Australia Jobless Rate Rises to 3 Year High in March
Australia's jobless rate rose unexpectedly to hit its highest in over three years in March as employment fell and more people went looking for work, a disappointing report that led markets to narrow the odds on another cut in interest rates.
The Australian dollar eased off recent highs after Thursday's data from the Australian Bureau of Statistics showed the unemployment rate rose to 5.6 percent in March, from 5.4 percent the month before. That was above expectations for a steady outcome and the highest reading since November 2009.
Employment fell by a larger-than-expected 36,100, but that followed a huge forecast-busting 74,000 increase in February. Averaging the two months, employment growth was still reasonably solid.
"We gave back some of those spectacular gains from the last month," said Michael Blythe, chief economist at Commonwealth Bank of Australia.
"At the moment they need about 25,000 jobs a month to stop unemployment from rising, so it's not quite enough. This (data) only reinforces the view the Reserve Bank has an easing bias."
Since cutting rates in October and December, the Reserve Bank of Australia (RBA) has been on hold at 3 percent amid signs the stimulus was slowly working though the economy.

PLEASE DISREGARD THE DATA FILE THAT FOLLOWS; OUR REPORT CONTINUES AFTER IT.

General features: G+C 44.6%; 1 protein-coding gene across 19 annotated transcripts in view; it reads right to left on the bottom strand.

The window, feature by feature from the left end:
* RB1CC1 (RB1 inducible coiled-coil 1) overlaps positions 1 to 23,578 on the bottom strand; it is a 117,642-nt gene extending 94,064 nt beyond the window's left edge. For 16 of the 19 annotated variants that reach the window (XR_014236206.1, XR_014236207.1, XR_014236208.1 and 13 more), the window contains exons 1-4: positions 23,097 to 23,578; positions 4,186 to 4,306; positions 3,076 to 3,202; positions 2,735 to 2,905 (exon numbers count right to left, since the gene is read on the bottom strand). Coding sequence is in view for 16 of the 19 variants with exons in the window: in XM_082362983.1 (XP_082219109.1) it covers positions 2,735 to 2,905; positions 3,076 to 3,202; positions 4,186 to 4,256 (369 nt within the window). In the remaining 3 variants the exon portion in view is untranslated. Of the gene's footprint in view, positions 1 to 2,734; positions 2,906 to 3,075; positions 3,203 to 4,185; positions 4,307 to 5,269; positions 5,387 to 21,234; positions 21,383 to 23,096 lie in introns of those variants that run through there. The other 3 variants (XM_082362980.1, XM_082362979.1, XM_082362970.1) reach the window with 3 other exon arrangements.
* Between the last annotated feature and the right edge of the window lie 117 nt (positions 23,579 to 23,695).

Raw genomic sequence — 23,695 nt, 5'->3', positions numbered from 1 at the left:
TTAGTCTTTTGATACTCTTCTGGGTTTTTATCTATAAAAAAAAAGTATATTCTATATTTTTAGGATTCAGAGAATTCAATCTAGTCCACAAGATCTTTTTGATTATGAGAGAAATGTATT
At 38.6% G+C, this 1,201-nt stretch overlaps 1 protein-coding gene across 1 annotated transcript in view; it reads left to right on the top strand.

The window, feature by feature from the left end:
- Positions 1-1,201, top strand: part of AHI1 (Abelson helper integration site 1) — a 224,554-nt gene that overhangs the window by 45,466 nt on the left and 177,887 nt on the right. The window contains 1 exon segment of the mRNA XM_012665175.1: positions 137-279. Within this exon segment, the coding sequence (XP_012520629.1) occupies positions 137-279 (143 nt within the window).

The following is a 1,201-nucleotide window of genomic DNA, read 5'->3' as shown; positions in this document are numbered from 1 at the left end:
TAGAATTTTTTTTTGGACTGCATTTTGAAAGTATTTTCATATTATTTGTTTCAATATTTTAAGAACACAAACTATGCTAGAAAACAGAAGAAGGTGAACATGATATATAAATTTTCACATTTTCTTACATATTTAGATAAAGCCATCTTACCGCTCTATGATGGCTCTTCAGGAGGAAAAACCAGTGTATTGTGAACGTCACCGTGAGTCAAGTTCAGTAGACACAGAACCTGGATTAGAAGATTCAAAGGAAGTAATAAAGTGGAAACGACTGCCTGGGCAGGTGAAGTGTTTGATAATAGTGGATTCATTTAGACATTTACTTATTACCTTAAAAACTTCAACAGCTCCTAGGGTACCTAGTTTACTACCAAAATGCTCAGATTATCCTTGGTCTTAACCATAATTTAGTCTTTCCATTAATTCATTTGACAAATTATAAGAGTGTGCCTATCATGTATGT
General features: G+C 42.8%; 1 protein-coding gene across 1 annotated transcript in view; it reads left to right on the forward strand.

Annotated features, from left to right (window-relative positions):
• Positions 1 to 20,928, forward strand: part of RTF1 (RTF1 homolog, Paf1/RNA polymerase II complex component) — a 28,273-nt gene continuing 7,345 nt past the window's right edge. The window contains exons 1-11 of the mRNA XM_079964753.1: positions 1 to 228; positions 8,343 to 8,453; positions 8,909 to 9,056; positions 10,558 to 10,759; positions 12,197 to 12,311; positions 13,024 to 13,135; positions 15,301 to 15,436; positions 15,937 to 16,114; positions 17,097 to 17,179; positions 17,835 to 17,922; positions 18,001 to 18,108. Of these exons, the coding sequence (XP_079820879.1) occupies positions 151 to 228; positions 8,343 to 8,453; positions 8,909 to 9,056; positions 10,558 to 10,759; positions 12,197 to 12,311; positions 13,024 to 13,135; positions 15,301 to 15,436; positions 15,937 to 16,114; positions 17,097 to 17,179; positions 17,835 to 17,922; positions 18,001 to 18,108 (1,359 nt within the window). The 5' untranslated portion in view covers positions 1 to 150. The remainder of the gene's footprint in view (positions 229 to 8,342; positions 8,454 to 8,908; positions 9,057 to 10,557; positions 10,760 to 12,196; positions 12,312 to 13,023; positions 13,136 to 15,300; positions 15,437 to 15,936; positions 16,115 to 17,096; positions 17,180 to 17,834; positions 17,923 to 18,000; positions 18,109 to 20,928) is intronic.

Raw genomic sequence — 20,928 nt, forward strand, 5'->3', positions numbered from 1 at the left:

Yet it has also left the door open to an easing should it be needed to support demand. The flow of recent data had showed enough of a pick up, particularly in retail sales, for the market to shave expectations on a cut.
But the jobs numbers seemed to put an easing back on the table. Swap rates now imply around 24 basis points of easing ahead, compared to 16 before the data.
Still, a move is considered unlikely at the next policy meeting in May, in part because the very volatility of the jobs figures might lessen their impact on policy.
So big was February's rise that some analysts suspected much of it might be statistical noise which could be reversed in March.
More Wholesaling Than Manufacturing
The ABS releases the industry breakdown of employment quarterly. The latest report for the three months to February, which was out last month, showed wholesaling accounted for the lions share of new jobs, perhaps reflecting the huge growth of online sales and services.
(Read More: Australia Consumer Confidence Falls in April)
Also adding jobs were healthcare -- the single biggest employer of all -- public administration, education, construction, and hotels and restaurants.
Job losses were concentrated in manufacturing, which has been suffering mightily under the weight of a high currency.
Just this week, General Motors announced 500 jobs losses at its Australian unit, Holden, and blamed the currency for its inability to compete with Japanese and South Korean carmakers.
So far though, policy makers have resisted all calls to try and rein in the currency, in large part because they doubt intervention would work.
RBA Assistant Governor Christopher Kent on Wednesday said there were sign industry was learning to live with a high dollar by becoming more productive and the central bank was a long way from having to consider extreme measures such as intervention.